I missed the first major celestial event of 2020 – The Quadrantids meteor shower which peaked Friday night and early Saturday morning.
Murphy’s Law of Astronomy around here made it rainy and cloudy again. That’s a shame because the Quadrantids are short-lived and known for bright fireball meteors with long, glowing tails.
Poor old constellation Quadrans Muralis (mural quadrant hence the meteors’ name) is one of the former constellations that was demoted, but the meteors continue to shoot out of that quadrant.
The second event is unobservable with your eyes. Earth will reach its closest point to the sun for the whole of 2020 on January 4 or 5 (depends on your time zone). It happened today, January 5, at 07:48 UTC (2:48 a.m. Eastern Time) while I was sleeping.
This is what astronomers call perihelion – Greek peri meaning near and helios meaning sun. Shouldn’t it feel warmer if the Sun is “only” 91,398,199 miles (147,091,144 km) away? Nope. That elliptical orbit has nothing to do with seasons.
In fact, in early July 4, 2020, when the Earth reaches aphelion (most distant point), it will be much hotter here in Paradelle though the Sun will be 94,507,635 miles (152,095,295 km) away from us.
Being 3 million miles closer to the sun today doesn’t seem to make a big difference in our lives – though it seems like it should. It does affect seasonal lengths because right now Earth is moving fastest in its orbit around the Sun. That makes my Northern Hemisphere winter and someone else’s Southern Hemisphere summer the shortest seasons.
Does the Sun feel any closer to you today? I don’t mean does it feel warmer – though you might assume that to be true if it was any closer. Tonight, January 2, 2019, Earth reaches its closest point to the Sun for this entire year.
The moment of this special point in our orbit is called perihelion, a word we get from the Greek roots peri (near) and helios (sun). The actual moment of perihelion will be 11:20 p.m. CST tonight.
Don’t expect to feel anything. Like most celestial occurrences, we don’t feel the effects immediately (like the change of seasons) or at all (like perihelion).
How close is close for the Sun? Earth will be 91,403,554 miles (147,099,761 km) from the Sun. Still, pretty far away. But in six months when we are farthest away (aphelion) and is most distant, the distance will be about 3 million miles (5 million km) further away.
Are you surprised that when we are farthest away from the sun in early July, it will be summer for us in the Northern Hemisphere.
Remember all the hoopla about the total solar eclipse we witnessed in August of last year? There is another partial one today. This Friday the 13th solar eclipse will quite small and be visible mainly over the Southern Ocean area between Australia and Antarctica, so no media coverage here in the U.S.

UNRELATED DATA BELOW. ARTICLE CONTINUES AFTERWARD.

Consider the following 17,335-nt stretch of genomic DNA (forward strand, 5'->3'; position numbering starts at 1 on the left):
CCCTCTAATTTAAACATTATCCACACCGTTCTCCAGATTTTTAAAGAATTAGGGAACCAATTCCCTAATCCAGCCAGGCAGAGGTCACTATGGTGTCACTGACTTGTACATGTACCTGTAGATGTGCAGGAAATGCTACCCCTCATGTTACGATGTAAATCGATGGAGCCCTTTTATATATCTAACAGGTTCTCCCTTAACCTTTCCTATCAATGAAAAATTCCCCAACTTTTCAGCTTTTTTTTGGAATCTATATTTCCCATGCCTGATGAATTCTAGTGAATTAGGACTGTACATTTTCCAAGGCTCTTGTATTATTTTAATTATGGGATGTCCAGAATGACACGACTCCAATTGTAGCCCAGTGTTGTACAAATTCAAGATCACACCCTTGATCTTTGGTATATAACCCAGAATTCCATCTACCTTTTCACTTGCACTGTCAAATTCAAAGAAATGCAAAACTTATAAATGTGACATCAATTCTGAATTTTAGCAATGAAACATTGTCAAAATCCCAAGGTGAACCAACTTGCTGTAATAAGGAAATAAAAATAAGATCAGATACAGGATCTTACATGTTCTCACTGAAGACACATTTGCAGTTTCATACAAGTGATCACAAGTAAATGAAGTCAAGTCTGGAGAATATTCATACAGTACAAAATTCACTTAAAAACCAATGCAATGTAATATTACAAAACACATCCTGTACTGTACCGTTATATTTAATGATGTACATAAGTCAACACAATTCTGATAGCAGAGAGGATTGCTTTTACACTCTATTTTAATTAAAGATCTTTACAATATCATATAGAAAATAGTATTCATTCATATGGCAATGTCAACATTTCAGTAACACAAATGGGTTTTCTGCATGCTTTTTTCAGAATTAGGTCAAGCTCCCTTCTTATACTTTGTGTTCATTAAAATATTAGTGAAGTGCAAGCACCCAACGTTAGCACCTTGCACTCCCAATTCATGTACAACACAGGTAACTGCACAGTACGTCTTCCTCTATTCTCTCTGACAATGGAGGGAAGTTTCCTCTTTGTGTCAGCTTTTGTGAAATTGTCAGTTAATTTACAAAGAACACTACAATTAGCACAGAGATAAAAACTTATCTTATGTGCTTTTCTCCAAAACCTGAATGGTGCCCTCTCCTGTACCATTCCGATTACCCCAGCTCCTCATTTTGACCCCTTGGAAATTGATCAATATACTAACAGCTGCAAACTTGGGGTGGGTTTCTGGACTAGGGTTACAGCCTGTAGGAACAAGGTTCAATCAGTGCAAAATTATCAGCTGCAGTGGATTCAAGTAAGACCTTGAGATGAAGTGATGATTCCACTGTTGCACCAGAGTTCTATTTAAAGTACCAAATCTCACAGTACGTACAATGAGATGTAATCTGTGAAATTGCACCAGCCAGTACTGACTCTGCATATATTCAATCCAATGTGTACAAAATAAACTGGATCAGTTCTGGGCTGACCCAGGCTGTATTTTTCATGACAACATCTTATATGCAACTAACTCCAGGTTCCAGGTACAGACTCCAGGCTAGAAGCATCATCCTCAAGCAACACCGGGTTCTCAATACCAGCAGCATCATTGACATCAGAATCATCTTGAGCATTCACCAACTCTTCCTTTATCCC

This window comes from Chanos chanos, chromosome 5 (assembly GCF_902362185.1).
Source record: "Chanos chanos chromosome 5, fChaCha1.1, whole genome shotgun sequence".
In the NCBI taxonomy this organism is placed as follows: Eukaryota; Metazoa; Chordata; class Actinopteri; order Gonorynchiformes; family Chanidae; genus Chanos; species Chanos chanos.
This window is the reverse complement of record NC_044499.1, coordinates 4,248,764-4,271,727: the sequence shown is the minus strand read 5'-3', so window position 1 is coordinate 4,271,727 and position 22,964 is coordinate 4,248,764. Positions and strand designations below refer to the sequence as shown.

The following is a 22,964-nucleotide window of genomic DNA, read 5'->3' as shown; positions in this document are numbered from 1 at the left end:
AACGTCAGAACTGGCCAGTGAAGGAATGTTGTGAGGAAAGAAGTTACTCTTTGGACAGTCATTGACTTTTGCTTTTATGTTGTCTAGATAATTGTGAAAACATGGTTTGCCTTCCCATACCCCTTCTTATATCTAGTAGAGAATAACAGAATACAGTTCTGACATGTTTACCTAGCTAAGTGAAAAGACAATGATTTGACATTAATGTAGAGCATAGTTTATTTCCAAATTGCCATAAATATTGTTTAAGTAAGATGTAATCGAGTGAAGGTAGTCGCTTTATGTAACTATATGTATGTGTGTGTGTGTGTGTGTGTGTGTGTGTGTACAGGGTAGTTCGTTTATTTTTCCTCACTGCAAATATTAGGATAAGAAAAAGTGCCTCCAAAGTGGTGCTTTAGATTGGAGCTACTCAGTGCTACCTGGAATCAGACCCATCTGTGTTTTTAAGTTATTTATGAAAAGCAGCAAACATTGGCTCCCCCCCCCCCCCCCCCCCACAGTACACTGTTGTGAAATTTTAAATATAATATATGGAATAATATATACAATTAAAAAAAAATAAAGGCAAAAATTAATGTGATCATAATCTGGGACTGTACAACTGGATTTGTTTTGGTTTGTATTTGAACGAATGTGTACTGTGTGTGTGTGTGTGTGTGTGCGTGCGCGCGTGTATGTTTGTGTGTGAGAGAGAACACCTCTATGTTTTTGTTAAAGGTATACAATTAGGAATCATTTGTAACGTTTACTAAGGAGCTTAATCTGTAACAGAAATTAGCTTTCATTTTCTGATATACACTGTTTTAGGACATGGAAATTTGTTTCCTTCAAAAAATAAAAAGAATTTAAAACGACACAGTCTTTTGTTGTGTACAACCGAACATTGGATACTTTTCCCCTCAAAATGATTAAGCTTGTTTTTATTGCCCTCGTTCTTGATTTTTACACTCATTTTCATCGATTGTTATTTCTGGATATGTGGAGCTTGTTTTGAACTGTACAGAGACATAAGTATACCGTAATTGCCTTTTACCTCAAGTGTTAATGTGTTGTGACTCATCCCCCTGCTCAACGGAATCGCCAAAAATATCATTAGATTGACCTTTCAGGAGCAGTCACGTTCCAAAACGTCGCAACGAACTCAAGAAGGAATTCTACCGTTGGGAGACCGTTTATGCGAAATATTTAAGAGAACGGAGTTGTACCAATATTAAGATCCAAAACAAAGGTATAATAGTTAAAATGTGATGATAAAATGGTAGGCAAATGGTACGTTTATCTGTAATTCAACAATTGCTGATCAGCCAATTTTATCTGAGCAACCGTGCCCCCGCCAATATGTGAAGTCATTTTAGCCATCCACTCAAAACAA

My thoughts go back to ancient times and what we would now see as strange responses to solar eclipses. How terrifying must this have been to them?
In American Eclipse, there is the story of a Roman emperor who witnessed a total solar eclipse in A.D. 840 and was so upset by this “omen” that he stopped eating and eventually starved to death. Rome went into a civil war.
The Inca feared that a lunar eclipse was caused by a jaguar attacking the moon. They’d try to drive it away by making noise, including beating their dogs to make them howl and bark.
One more positive reaction occurred in the sixth century B.C., during a battle in Asia Minor between the Medes and the Lydians. The eclipse stopped the battle and it was believed that the eclipse was a sign for them to stop the fighting,
Certainly, ancient people looked at the eclipse and had their eyes damaged or were blinded. That certainly added to the fear. Don’t look into the face of God or the gods.
If you were a believer in 13 as an unlucky number and Friday being an unlucky day (more about that aspect here), then adding a solar eclipse made a trifecta of bad luck.
Also take note that solar and lunar eclipses always come in pairs, with one following the other in a period of one fortnight (approximately two weeks).
This is a New Moon supermoon today and is the first Friday the 13th solar eclipse since December 13, 1974. I won’t be blogging about the next one on Friday September 13, 2080..
Well, Earth is at its most distant point from the Sun today.
This position is called aphelion That is a word that came into English in the mid-17th century as an alteration of modern Latin aphelium with a substitution of the Greek inflection -on. Originally, it was the Greek aphhēlion meaning “from the sun.”
But don’t it expect it to seem colder outside. In Paradelle, we are in the midst of a heat wave. It’s summer here and it’s winter in the Southern Hemisphere which reminds us that our distance from the sun is not what causes the seasons.
When the Earth is closest to the Sun it is called perihelion.